As I read Leviticus 13 and 14, I am struck that the Lord’s heart is to restore the infectious to fellowship. God instructed the priests to check each infected person every seven days for the purpose of restoration.  These folks were considered unclean and unable to be in fellowship. I am reminded of the story in the New Testament of the woman who had been ceremonially unclean for twelve years due to a flow of blood. She had been shunned by everyone including her family, and she would not have been allowed in the temple or the synagogue (Luke 8:43). The Lord’s heart is for these folks to be declared clean and restored. This should be our heart for those infected with Covid19. We must ensure they feel loved and part of the fellowship when they infected. We must find ways to enable contact while they are sick and pray for full restoration to fellowship as soon as possible.

We shouldn’t miss the other side of this as well. The potentially infected should have recognized they could be contagious and willingly present themselves before the priests to be checked. If infected. they were to subject themselves to quarantine for the good of the general population. In our current situation, we should be willing to do what it takes to ensure others stay healthy. We must quarantine when we suspect that we are sick. We should also willingly mask when there is high potential for community spread (Rom 14:19). These actions indicate an abiding love for our neighbor.

  1. We must recognize God’s heart is for the purity, holiness, and cleanliness of His people.

While we are not Israel, we are a people set apart for the Lord’s possession; therefore, we should take the fight against such disease seriously. For millenia, the church has led the way in establishing medical practices and hospitals to care for the sick.

In one example of the typical Christian response to disease, in 1527, Martin Luther chose to stay in Wittenberg even as a plague threatened. He did not apply his convictions to others, yet he decided to stay and care for the sick. He understood that separation and quarantining are not contrary to God’s word (Leviticus 13, 14). Yet, he said, “If my neighbor needs me, however, I shall not avoid place or person but will go freely.” This story is very typical of the historical Christian response to disease. As children of God, we are responsible for being at the forefront of the fight against infectious diseases.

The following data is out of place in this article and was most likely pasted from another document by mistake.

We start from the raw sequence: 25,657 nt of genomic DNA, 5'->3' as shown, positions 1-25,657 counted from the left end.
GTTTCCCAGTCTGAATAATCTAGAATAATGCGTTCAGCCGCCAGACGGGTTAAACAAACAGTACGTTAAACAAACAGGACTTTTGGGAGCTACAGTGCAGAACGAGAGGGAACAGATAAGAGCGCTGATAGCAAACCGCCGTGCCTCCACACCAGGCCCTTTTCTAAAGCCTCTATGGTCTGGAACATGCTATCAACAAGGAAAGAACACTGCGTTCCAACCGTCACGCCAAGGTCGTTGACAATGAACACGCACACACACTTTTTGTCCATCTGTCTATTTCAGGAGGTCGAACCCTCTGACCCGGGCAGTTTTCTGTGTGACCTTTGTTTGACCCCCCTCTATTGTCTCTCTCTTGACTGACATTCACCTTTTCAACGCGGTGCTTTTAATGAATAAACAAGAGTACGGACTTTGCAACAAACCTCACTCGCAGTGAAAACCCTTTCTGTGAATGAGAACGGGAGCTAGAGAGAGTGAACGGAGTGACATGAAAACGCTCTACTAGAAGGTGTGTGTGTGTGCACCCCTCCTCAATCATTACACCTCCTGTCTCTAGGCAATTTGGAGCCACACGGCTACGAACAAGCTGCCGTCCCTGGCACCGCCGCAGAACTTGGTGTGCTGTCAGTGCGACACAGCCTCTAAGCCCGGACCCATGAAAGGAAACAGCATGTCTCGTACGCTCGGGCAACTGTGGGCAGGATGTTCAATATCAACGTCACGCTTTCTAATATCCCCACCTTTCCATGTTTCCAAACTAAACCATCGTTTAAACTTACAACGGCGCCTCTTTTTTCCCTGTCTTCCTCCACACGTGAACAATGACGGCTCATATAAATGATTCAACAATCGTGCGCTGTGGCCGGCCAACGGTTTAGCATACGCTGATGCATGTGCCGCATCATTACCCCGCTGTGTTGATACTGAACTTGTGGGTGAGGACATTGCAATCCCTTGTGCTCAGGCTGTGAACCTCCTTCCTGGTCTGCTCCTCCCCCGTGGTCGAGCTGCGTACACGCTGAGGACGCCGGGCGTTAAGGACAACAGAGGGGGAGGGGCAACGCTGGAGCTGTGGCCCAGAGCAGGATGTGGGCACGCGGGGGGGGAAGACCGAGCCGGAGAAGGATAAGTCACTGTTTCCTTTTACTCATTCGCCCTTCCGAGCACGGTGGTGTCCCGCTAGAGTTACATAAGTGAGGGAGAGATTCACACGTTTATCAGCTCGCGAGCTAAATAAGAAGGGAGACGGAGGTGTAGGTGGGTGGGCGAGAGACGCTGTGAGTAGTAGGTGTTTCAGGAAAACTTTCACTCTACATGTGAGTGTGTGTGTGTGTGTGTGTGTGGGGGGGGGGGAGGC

1. We should recognize the Levitical requirements called for the priests to make judgment calls (Lev. 13:1-4).

The Lord gave objective ways to judge whether leprosy was infectious, but we should realize the priest had to apply the Lord’s words to real-life situations, which are rarely cut and dried. We may better understand infectious diseases in our modern-day, but we should admit there is much we don’t know. So, we must make judgment calls about the best ways to prevent their spread.

In the past, we didn’t know much at all about the way viruses worked. Modern science has helped us understand them and the mechanics for transmission. We know viral diseases are only infectious for a certain time period. We better understand when to quarantine, and realize we can effectively fight against the spread of infection by quarantining the contagious. Even still, there is the risk of transmission by someone not showing symptoms.

For the most part, though we have understood the risk of contracting a disease, we often go about our business without much concern. We encourage folks with symptoms of known infectious disease to quarantine when appropriate, but we accept the risk of spread when outward signs don’t indicate infectiousness. We recognize God has given us a robust immune system that gets stronger when exposed to pathogens. All in all, we have been okay with a combination of good judgment, natural immunity, and medical knowledge to make personal decisions about infectious diseases. This strategy proved highly effective during the latter half of the 20th century as death rates from such diseases plummeted.

All of this has seemingly changed with Covid19. We have become fearful people, filled with anxiety that we may catch a cold.  In truth, I believe Covid19 is the perfect vehicle to subjugate fearful people.

  1. We should recognize open-ended Mask and Social Distancing requirements are not loving.

In the fight against Covid19, many experts are highly concerned with asymptomatic spread.  Therefore, these experts have called for a blanket application of social distancing and masking. Throughout most of 2020, mask and social distancing mandates were prevalent. Many people are calling for them again as the Delta Variant spreads.